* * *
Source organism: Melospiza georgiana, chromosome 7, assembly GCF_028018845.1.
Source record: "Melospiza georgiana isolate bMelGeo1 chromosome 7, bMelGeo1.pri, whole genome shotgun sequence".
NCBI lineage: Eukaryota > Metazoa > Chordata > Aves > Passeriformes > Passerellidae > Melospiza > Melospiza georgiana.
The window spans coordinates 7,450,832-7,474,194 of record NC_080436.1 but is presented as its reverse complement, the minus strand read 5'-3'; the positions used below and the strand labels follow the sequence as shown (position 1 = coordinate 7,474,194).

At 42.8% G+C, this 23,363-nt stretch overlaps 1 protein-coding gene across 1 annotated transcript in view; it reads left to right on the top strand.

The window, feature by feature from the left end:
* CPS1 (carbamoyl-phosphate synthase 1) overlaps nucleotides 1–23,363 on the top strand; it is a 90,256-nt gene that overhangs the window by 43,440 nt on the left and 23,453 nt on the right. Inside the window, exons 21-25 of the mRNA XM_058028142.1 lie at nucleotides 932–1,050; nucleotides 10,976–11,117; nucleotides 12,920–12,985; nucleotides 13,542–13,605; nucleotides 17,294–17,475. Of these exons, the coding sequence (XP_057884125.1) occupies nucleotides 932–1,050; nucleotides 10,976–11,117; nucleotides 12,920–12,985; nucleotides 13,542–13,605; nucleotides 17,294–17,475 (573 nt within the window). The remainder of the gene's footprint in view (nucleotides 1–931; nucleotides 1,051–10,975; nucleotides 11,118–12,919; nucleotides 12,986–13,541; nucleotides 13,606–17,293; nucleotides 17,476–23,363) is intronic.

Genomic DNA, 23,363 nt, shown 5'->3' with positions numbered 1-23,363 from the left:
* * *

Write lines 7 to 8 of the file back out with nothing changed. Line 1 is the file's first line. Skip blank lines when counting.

* CPS1 (carbamoyl-phosphate synthase 1) overlaps nucleotides 1–23,363 on the top strand; it is a 90,256-nt gene that overhangs the window by 43,440 nt on the left and 23,453 nt on the right. Inside the window, exons 21-25 of the mRNA XM_058028142.1 lie at nucleotides 932–1,050; nucleotides 10,976–11,117; nucleotides 12,920–12,985; nucleotides 13,542–13,605; nucleotides 17,294–17,475. Of these exons, the coding sequence (XP_057884125.1) occupies nucleotides 932–1,050; nucleotides 10,976–11,117; nucleotides 12,920–12,985; nucleotides 13,542–13,605; nucleotides 17,294–17,475 (573 nt within the window). The remainder of the gene's footprint in view (nucleotides 1–931; nucleotides 1,051–10,975; nucleotides 11,118–12,919; nucleotides 12,986–13,541; nucleotides 13,606–17,293; nucleotides 17,476–23,363) is intronic.

Genomic DNA, 23,363 nt, shown 5'->3' with positions numbered 1-23,363 from the left: